How To Create A Kick-butt Org Chart
Current State of the Org Chart
Org charts get a bad wrap. With them falling somewhere between the 6-hour cable window and telephone customer service on the “helpful” scale.
But utility all depends on use. In other words, whether or not they are helpful depends on how and why you use them.
Won’t you join my movement? To change the org chart’s reputation from a boring obligation to an active tool? As you read my tips, and see a fancy example from Creately, I hope to sway you if you aren’t swayed already.
What Org Charts Can Do
As bare, basic diagrams an org chart won’t be of much use. But look at them as the communication tools they are and they become much more meaningful. Just think about it. In one visual you can:
– Internally Communicate
– Team Build; and
simultaneously. Not to mention, org charts are the “Jelly Bean” of business documents. Found in a number of different flavors and packages, with this variety comes opportunity.
In grant applications, an org chart can tell a story, clarify and help an organization stand out. An internal org chart creates an opportunity to acknowledge, to reward, to market, and to share strategy.
You could be missing an opportunity to connect with funders, employees AND donors. Just by creating run of the mill org charts.
Different Strokes For Different Folks
As different as org charts may come, there’s still basic information you’ll want to include. Who’s in the organization, the reporting lines and the divisions of work are a few. But what else should your audience know?
If the goal is to showcase the organization’s nervous system, then focus on explaining the dynamics between different stakeholders. Disney company did a great job at this by illustrating how its divisions tie in with its audiences.
What to Think About…..
….when creating or refreshing an org chart? Ask, do I want to focus:
– On employees with a specialization? Or employees who are jacks of all trades? Get clear on this to decide on a chart structure. The more confusing divisions of labor are, the broader and more fluid a chart will have to be.
– On staff inclusiveness? If you want to highlight the importance of field staff then turn your org chart on its head, literally. Invert the structure and include the “day to day” folks at the top with “management” at the bottom. You could also structure the chart as a circle and get away from a hierarchy entirely. Here, to communicate divisions in reporting you’d use ‘layers” and the CEO as a hub.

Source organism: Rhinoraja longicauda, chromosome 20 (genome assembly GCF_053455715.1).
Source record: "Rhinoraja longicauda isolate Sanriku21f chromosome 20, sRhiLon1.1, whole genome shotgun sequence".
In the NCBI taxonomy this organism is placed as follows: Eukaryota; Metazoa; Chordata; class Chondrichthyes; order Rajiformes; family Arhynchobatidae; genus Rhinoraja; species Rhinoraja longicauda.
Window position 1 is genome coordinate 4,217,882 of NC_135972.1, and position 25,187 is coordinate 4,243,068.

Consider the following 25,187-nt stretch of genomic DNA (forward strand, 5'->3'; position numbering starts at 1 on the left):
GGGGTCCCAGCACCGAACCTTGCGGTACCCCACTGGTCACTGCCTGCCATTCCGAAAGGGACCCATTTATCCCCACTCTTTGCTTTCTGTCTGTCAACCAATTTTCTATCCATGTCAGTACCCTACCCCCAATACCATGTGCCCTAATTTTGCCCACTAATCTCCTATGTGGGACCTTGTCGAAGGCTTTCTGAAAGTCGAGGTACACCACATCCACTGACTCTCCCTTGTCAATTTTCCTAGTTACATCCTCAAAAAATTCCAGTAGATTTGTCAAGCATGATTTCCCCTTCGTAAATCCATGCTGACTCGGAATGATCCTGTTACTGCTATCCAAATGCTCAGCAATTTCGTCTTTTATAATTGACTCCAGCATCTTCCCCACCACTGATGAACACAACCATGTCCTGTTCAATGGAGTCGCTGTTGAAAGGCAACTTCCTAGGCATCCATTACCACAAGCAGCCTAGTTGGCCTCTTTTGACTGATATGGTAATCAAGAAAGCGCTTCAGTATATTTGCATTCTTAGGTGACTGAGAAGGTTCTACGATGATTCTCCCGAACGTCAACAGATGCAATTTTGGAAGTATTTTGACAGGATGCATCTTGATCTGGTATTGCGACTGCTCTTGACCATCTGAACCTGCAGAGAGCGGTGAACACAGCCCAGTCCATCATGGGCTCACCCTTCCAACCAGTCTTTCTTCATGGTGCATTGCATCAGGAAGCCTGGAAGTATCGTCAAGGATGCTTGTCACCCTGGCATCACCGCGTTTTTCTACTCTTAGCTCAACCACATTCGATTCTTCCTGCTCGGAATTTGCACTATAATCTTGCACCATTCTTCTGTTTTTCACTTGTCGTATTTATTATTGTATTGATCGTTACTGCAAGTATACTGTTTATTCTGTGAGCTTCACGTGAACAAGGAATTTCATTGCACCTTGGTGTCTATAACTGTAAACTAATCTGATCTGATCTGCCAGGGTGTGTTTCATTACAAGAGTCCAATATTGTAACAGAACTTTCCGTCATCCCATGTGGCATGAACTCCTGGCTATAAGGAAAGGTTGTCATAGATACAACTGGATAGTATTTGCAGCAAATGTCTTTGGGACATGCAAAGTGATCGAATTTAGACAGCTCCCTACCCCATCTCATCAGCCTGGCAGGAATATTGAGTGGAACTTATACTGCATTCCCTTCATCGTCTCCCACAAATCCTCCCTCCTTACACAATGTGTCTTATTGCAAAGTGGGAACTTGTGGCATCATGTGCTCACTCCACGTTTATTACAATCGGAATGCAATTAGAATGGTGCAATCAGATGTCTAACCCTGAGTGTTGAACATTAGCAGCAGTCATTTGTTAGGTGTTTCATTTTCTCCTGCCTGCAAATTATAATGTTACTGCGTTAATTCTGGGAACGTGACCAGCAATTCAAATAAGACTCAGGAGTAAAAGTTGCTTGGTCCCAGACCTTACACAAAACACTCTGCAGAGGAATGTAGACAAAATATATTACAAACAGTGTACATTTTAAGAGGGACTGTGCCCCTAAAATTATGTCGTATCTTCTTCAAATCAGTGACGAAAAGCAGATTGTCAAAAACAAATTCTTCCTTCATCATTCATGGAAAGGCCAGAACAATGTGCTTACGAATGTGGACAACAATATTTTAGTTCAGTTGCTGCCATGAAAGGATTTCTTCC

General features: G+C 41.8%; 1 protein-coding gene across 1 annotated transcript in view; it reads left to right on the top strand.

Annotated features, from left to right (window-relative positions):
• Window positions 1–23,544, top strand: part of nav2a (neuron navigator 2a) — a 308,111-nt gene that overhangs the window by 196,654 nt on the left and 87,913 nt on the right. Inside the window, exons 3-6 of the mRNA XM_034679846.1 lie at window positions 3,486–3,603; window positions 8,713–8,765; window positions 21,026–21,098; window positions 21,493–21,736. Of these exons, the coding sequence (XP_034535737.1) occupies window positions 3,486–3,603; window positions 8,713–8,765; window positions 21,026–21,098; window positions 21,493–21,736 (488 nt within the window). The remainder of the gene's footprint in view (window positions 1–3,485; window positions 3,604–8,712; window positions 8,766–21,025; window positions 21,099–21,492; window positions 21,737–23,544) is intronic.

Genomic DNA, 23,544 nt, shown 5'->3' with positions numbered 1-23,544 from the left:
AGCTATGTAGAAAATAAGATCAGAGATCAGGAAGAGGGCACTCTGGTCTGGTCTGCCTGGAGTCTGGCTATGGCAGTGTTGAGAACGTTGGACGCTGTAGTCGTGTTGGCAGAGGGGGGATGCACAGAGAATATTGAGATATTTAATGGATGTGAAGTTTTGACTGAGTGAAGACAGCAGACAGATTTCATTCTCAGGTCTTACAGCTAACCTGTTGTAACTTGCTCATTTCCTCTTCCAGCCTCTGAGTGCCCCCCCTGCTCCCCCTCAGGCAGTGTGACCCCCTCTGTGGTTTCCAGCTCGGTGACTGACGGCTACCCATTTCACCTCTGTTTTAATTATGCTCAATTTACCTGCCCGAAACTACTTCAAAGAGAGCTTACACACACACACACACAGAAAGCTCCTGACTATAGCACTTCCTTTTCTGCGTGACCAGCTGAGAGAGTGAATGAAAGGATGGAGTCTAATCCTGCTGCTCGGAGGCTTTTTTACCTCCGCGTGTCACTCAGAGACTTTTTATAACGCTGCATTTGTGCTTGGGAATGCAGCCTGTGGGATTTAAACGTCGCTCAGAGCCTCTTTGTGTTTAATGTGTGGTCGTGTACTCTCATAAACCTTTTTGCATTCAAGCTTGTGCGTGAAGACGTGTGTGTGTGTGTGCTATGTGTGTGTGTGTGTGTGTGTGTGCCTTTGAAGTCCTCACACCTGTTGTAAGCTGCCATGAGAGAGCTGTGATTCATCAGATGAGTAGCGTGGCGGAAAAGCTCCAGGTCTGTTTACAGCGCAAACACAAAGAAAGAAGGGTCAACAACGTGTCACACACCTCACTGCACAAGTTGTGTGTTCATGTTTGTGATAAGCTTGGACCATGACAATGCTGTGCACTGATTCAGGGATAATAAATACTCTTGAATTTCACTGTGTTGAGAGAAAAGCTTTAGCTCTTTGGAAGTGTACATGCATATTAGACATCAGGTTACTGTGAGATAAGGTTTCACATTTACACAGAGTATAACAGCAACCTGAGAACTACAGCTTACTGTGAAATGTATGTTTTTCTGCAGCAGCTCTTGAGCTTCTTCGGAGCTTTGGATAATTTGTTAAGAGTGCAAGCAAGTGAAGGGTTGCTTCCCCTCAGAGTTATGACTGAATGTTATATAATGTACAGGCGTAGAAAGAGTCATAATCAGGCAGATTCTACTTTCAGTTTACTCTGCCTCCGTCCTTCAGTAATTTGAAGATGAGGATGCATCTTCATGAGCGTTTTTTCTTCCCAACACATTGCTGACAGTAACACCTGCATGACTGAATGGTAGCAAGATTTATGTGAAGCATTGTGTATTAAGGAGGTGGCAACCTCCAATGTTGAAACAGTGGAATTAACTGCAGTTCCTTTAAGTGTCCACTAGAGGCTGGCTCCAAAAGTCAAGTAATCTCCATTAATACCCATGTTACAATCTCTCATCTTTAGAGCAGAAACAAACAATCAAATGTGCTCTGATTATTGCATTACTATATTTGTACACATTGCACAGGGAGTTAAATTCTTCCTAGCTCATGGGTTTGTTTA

– On storytelling? Consider a “chart” with pictures and personalize by including quotes. This could be each person’s favorite thing about the organization or best moment in their role. Or if this is more about introductions, make the chart a photo collage.
– On communicating strategy? As in the strategy for future hires or growth? Outline this in grant reports or funder communications to communicate vision or hurdles. Internally, this is a great way to make sure you cover gaps or overlap.
Other Tips and Tricks
Creating a chart is a chance to deconstruct and review your staffing model. So, if in the process of creating it your chart starts to look like this:
Here are a few other tips:
-For complex or large divisions include a breakout chart. For example, where you have a large development department (I know, you should be so lucky but if you did) you could magnify it in the margin and breakdown who makes up the group. The same could be true for a supporting organization you want to bring attention to.
– Get creative with ways to show the different roles, reporting levels and work division. Use different colors, shapes and lines.
– For internal org charts, you could include contact details, department pages, sites, hyperlinks,etc. Consider including decision-making power and save people the four different emails to find out. A good example of this is where a supervisor has to approve purchase orders over a certain amount.
-Drop the mouse and walk away from the Word Document. Organizations are incredibly dynamic, which means its org chart has to stay dynamic. Consider using online applications to create org charts so you can update information quickly. And it’s accessible by more than one mythical person in HR.
-Instead of diagramming people, consider using divisions. A big plus of doing this is it allows for flexibility and encourages departments to educate each other. This approach also solves the silo problem, something that happens when you associate people with specific roles.
– Don’t be afraid to rally around a specific philosophy. You can communicate this through the org chart’s structure. Be creative with the how, keeping in mind affiliate networks, geography or other ways you can break down the organization.
– Where the organization is flat, focus less on specific roles and focus more on the individuals and/or their sphere of responsibilities.
As charities and service organizations evolve, so too will the way we communicate them. The takeaway here? Don’t take one way of doing this, org charts, for granted. They come up in so many clutch situations, like grant funding, business loans, program applications and board materials. Take this opportunity to brag and make your organization stand out.
If you’ve never put an org chart together, and you’re looking for a foundation, I found this article from HubSpot incredibly helpful.
In the world of organizational structures, the options you have to choose from include things like chain of command (long or short?), span of control (wide or narrow?), and centralization (centralized or decentralized decision-making?), just to name a few.
– via blog.hubspot.com
And here’s that cool example of a unique org chart from Creately, an online app where you can make diagrams and org charts.
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